Federations visit Scotland – 2nd to 6 June 2014
By Larry Breen
A happy band of fifty historians from all over the island met at Belfast Ferry in eager anticipation of our adventure this year to “Bonnie Scotland”. As in previous years we had a great turn out with representatives from eleven counties and eighteen historical societies.
Counties represented were Dublin, Kildare, Meath, Kilkenny, Laois, Roscommon, Tyrone, Antrim, Derry/Londonderry, Down and Limerick.
Societies present were from Clane, Naas, Tipperary, Rathcoffey, Roscommon, Knocklyon, Rathmichael, Strabane, Carrickfergus, New Buildings, Antrim, Ormonde, West Tyrone, Navan, Foxrock, Fassadinin, Durrow and Lecale.
After a very smooth crossing from Belfast to Cairnryan we made our way up the Ayreshire coast stopping at Culzean Castle for a short break on our way to Glasgow. This original fortified house has been turned into a mansion of sumptuous proportions and elegance by architect Robert Adam. Although we did not have time to go inside the castle we did see the magnificent building with its impressive grounds and gardens. We arrived safely at our hotel, the Glynhill, in Glasgow and were treated to a most interesting and thought provoking after dinner talk by Marie Davidson assisted by her husband Richard. Marie from the Historical Association, Glasgow Branch talked about the many Statues which adorn George Square in the city centre.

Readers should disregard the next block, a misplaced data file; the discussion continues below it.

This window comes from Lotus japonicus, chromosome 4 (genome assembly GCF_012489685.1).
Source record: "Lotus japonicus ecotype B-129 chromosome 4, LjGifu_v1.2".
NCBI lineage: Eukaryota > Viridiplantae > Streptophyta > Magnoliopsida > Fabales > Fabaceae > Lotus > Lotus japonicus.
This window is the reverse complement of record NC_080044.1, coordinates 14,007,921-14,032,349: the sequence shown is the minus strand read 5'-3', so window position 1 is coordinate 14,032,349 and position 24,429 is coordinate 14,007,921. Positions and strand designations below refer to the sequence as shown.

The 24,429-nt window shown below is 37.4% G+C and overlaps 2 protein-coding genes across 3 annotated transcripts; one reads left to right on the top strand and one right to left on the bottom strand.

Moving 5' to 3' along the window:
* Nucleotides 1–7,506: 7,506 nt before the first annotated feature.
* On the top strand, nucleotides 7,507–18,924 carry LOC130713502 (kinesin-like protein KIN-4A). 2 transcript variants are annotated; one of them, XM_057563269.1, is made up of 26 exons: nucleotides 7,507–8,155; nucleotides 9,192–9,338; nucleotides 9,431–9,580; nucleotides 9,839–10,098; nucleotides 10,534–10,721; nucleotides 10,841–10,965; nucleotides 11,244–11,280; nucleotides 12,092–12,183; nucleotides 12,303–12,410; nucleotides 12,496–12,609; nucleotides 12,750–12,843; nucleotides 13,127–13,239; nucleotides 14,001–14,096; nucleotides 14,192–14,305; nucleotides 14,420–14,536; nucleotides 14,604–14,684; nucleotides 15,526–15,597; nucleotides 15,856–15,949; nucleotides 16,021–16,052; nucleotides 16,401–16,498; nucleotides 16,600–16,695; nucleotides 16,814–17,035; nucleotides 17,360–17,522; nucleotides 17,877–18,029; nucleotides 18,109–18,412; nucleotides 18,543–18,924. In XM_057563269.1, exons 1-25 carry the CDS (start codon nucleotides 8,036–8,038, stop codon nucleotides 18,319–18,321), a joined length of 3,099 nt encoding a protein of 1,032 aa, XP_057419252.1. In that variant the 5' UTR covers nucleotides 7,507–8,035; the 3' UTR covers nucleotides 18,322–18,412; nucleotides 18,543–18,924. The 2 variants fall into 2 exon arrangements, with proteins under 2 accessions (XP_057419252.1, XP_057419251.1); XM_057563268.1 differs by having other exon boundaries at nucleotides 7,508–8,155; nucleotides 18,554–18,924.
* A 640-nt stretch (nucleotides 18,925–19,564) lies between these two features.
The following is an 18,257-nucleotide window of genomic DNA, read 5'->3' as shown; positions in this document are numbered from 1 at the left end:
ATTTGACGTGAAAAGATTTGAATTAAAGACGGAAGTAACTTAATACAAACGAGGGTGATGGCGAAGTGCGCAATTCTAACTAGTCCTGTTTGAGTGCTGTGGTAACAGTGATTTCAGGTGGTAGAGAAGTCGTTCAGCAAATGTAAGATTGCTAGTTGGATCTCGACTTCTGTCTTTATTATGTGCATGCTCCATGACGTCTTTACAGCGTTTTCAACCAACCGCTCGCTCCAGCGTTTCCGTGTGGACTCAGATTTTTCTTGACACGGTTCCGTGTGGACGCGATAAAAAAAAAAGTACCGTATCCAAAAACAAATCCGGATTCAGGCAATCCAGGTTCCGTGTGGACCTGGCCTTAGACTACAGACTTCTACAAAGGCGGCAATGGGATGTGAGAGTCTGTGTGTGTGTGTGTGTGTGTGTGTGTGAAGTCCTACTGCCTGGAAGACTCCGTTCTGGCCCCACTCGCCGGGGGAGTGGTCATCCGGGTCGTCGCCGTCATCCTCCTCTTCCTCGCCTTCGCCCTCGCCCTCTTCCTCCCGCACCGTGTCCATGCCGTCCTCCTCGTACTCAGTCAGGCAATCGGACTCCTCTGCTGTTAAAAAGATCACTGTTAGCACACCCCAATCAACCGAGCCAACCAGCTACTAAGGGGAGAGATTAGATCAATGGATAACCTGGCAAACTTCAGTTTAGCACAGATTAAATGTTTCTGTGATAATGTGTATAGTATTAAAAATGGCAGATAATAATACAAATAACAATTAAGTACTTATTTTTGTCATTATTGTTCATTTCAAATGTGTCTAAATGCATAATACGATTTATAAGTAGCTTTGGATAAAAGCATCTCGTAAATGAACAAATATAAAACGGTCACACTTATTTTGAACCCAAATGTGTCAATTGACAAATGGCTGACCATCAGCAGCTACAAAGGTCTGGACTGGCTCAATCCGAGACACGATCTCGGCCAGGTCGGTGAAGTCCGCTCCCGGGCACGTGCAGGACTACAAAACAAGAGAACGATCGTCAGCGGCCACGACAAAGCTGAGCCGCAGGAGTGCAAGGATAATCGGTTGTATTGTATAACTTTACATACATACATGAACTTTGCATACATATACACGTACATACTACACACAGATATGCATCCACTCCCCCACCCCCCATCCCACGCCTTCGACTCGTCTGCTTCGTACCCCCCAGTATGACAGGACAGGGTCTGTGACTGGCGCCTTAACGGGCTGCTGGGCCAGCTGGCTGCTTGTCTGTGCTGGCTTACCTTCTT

It was what we would call a soft day when we set off for Sterling on our way to visit Stirling Castle. We were not disappointed. A favoured residence of the Kings and Queens of Scotland it turned out to be a building restored to its renaissance magnificence with stunning views of the surrounding countryside and some very friendly guides. One particular feature was the remarkable sculptures decorating the outside walls of James’s V’s Palace. Our next stop was the quaint Glengoyne distillery set in the most beautiful countryside of the Campsie Hills. Friendly guides with infectious personalities and a “wee dram” of their single malt proved a winning combination. Because of the local geography the whiskey is distilled in the lowlands and matured in the highlands as the distillery is divided by the through road. The last leg of our journey took us to the southern shore of Loch Lomond at the picturesque little town of Balloch. Sweeney’s cruiser, the Astina, awaited us and took us on a memorable cruise in the early evening sunshine beyond stately homes and the magnificent Ben Lomond – Scotland’s most southerly Munro. On our inward journey we passed the ruins of Lennox Castle, a place frequented by Mary Queen of Scots, and so ended a magical day.